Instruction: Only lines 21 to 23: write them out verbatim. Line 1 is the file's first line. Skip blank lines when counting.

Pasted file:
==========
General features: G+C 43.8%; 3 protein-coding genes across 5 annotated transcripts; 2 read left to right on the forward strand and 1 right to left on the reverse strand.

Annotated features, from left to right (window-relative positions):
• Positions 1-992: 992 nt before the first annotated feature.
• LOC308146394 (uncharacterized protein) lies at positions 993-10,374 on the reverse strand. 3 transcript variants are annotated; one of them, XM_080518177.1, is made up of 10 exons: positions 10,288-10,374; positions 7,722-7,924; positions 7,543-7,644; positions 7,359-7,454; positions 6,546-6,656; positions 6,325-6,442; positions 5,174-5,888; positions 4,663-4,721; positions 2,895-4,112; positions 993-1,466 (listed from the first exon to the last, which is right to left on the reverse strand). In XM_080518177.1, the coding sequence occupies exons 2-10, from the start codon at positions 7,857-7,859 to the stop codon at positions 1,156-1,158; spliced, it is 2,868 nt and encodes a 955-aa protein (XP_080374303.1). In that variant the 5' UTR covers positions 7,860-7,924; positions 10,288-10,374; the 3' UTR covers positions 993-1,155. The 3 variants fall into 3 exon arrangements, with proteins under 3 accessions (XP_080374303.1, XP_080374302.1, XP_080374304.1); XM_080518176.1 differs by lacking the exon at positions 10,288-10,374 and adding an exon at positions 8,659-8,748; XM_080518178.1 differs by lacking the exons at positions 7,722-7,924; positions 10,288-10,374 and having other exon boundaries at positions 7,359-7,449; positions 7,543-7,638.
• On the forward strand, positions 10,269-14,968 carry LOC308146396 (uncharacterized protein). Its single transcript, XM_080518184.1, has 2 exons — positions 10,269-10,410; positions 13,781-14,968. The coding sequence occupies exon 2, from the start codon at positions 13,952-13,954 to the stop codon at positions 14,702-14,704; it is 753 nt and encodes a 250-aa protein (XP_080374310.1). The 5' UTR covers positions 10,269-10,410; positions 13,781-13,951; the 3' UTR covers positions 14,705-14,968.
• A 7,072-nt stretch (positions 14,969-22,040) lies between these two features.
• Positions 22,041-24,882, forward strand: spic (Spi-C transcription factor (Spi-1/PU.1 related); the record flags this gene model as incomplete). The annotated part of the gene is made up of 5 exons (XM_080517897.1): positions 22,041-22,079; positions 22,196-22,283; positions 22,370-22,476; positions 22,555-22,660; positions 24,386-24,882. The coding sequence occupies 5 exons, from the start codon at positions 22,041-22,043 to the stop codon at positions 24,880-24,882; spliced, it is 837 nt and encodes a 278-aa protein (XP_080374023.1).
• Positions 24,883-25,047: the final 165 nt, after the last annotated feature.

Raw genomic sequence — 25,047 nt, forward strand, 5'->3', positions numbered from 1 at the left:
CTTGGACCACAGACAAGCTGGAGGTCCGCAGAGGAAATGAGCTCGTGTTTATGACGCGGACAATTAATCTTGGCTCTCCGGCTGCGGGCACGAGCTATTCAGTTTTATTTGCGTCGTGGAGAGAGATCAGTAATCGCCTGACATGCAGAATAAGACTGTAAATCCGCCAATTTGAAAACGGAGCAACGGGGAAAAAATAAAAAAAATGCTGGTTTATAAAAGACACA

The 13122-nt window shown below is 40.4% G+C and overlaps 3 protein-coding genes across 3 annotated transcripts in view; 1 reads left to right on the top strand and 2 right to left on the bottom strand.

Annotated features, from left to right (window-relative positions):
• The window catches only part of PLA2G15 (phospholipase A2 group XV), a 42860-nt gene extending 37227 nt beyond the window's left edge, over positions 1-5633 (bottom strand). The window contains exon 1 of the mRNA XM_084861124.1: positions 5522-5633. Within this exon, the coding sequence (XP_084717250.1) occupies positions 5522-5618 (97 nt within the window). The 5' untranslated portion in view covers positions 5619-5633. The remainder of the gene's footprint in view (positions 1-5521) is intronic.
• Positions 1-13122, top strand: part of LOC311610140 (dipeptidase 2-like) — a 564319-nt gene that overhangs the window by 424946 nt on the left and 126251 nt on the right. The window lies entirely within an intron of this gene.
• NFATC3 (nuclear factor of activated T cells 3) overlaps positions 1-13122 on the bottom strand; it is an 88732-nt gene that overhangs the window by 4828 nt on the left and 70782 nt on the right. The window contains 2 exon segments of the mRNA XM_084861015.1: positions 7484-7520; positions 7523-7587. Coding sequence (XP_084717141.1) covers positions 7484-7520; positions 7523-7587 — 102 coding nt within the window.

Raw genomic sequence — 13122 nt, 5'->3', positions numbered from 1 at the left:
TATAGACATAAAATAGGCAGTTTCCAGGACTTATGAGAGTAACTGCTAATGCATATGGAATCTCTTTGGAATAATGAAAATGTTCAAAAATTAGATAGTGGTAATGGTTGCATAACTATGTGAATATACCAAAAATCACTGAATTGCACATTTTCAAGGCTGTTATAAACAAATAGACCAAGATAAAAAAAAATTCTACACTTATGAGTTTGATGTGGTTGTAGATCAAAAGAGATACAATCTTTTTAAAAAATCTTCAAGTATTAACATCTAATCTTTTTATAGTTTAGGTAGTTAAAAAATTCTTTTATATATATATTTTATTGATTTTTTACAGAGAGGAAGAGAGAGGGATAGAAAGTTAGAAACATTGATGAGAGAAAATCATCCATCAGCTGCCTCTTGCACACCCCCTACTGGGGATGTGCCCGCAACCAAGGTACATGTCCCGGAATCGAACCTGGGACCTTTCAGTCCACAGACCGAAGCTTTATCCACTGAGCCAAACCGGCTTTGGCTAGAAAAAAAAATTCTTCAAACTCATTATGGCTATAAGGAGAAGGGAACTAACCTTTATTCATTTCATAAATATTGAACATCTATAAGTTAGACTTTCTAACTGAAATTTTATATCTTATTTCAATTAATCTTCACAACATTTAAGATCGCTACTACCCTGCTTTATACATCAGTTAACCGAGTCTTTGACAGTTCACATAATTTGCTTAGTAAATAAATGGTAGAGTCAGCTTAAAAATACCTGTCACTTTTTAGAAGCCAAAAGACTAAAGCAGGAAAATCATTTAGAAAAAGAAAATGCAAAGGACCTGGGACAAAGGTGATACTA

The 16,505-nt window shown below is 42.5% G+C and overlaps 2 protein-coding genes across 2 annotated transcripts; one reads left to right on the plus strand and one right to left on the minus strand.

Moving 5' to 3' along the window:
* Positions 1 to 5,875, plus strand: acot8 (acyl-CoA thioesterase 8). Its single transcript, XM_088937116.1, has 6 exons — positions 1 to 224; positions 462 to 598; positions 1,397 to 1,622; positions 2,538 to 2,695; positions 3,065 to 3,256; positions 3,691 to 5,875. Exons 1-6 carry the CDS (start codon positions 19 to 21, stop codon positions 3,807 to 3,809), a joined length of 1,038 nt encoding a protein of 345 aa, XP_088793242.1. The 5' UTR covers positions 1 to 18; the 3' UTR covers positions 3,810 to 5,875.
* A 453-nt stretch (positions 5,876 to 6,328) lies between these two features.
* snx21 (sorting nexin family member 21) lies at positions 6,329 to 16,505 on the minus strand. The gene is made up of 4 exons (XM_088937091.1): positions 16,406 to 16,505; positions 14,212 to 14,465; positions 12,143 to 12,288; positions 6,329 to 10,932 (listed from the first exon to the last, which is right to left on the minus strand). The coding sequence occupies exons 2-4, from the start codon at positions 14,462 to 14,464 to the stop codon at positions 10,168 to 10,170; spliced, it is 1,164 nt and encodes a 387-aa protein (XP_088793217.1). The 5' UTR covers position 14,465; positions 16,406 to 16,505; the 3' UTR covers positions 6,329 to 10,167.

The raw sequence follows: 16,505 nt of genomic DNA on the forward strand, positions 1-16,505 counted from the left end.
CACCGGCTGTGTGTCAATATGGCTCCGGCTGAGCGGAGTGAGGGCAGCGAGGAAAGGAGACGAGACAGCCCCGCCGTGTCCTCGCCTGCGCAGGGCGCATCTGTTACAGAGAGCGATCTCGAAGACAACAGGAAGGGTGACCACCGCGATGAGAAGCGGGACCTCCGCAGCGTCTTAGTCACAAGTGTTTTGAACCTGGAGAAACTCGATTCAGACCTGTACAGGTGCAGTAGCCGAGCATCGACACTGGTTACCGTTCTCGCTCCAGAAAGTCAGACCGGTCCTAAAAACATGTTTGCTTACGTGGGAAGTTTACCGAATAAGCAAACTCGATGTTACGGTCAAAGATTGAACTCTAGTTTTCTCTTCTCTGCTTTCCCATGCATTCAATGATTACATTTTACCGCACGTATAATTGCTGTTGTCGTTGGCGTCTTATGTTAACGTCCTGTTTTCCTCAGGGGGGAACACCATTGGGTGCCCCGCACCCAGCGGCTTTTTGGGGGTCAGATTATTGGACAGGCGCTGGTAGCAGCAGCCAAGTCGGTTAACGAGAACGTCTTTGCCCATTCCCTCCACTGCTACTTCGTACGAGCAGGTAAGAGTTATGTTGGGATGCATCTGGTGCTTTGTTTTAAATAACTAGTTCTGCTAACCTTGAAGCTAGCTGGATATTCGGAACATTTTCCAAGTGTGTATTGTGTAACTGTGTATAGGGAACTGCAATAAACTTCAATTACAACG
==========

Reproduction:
* A 453-nt stretch (positions 5,876 to 6,328) lies between these two features.
* snx21 (sorting nexin family member 21) lies at positions 6,329 to 16,505 on the minus strand. The gene is made up of 4 exons (XM_088937091.1): positions 16,406 to 16,505; positions 14,212 to 14,465; positions 12,143 to 12,288; positions 6,329 to 10,932 (listed from the first exon to the last, which is right to left on the minus strand). The coding sequence occupies exons 2-4, from the start codon at positions 14,462 to 14,464 to the stop codon at positions 10,168 to 10,170; spliced, it is 1,164 nt and encodes a 387-aa protein (XP_088793217.1). The 5' UTR covers position 14,465; positions 16,406 to 16,505; the 3' UTR covers positions 6,329 to 10,167.

The raw sequence follows: 16,505 nt of genomic DNA on the forward strand, positions 1-16,505 counted from the left end.